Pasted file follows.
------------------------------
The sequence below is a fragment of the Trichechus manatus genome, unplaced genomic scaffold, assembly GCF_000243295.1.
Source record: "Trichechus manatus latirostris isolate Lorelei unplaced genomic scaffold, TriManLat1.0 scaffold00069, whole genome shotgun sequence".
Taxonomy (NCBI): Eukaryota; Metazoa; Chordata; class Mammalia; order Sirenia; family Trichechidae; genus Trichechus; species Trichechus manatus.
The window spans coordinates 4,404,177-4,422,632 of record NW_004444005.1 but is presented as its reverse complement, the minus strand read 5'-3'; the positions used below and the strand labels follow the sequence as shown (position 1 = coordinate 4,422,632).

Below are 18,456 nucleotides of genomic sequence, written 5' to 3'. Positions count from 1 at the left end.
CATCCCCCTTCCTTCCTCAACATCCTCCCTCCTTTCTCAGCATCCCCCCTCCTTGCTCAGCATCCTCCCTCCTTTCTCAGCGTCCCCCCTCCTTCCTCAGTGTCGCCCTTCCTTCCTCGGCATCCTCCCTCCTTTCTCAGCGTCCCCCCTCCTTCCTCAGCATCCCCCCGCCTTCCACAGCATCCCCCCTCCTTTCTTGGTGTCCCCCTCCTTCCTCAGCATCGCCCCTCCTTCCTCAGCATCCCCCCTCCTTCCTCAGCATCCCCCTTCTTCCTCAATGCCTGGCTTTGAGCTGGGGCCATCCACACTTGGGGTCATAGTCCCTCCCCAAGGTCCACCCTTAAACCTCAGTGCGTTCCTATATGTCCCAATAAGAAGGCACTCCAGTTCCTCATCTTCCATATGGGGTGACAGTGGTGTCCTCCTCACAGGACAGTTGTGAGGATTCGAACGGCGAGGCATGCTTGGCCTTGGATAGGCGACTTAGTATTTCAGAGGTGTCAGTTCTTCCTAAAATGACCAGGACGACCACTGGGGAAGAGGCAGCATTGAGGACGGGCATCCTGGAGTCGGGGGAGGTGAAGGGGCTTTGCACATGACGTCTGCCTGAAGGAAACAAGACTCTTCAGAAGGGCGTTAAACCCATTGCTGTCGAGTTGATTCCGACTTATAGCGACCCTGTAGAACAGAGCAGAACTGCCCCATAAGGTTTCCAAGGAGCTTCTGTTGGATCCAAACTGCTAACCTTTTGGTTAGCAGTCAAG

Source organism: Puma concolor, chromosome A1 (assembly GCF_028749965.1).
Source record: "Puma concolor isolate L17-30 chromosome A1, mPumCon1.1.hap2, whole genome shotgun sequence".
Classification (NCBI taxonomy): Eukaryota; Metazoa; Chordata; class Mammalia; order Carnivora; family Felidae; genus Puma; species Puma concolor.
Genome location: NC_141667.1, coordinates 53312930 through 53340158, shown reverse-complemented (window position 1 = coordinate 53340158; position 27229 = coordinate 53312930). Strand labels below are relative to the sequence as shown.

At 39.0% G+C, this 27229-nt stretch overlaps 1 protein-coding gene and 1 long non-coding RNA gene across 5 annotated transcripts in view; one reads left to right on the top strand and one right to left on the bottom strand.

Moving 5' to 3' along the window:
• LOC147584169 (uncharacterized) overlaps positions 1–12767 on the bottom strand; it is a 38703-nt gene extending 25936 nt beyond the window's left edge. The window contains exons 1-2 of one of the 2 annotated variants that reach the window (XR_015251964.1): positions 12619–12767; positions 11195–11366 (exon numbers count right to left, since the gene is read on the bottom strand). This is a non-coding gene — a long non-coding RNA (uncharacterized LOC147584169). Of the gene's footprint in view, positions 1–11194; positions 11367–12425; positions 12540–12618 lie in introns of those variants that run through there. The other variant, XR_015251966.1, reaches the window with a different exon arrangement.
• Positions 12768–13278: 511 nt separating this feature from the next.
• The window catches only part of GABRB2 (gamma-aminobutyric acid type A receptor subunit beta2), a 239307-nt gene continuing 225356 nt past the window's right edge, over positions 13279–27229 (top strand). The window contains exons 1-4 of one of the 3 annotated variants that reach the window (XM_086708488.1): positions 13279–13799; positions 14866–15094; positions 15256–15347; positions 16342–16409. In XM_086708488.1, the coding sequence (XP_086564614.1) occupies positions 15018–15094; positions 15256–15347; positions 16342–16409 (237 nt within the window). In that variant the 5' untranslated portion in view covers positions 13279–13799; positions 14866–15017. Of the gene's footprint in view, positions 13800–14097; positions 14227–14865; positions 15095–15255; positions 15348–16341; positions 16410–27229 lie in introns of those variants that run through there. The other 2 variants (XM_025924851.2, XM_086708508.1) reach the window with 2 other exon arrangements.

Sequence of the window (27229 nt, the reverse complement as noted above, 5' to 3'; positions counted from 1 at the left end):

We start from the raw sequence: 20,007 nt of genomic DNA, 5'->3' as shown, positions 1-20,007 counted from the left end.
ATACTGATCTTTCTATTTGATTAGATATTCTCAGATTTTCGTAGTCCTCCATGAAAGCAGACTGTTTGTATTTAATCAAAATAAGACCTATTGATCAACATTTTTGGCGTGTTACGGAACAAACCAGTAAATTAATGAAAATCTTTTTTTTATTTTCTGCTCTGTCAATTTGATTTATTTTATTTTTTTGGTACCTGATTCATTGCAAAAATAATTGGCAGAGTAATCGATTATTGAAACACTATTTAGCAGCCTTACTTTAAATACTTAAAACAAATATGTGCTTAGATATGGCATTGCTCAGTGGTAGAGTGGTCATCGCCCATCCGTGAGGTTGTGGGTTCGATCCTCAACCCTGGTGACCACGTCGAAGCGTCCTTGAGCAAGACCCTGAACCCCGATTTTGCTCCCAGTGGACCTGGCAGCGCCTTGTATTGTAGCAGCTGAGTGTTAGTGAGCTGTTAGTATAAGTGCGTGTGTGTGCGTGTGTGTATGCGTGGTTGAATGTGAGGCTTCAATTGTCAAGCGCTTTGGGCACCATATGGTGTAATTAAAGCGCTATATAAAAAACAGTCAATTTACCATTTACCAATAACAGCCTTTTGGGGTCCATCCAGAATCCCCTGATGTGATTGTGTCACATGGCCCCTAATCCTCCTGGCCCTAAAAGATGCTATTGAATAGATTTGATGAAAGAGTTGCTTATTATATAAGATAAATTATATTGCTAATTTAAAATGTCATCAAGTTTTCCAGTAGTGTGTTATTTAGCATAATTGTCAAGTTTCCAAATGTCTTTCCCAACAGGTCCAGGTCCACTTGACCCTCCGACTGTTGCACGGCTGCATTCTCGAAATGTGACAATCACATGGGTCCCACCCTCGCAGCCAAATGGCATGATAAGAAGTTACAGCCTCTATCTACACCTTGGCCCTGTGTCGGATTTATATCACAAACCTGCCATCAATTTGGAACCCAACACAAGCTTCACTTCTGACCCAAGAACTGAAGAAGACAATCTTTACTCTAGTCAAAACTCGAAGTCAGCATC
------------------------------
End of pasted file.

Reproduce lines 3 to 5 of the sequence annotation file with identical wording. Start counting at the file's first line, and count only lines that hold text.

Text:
Taxonomy (NCBI): Eukaryota; Metazoa; Chordata; class Mammalia; order Sirenia; family Trichechidae; genus Trichechus; species Trichechus manatus.
The window spans coordinates 4,404,177-4,422,632 of record NW_004444005.1 but is presented as its reverse complement, the minus strand read 5'-3'; the positions used below and the strand labels follow the sequence as shown (position 1 = coordinate 4,422,632).

Below are 18,456 nucleotides of genomic sequence, written 5' to 3'. Positions count from 1 at the left end.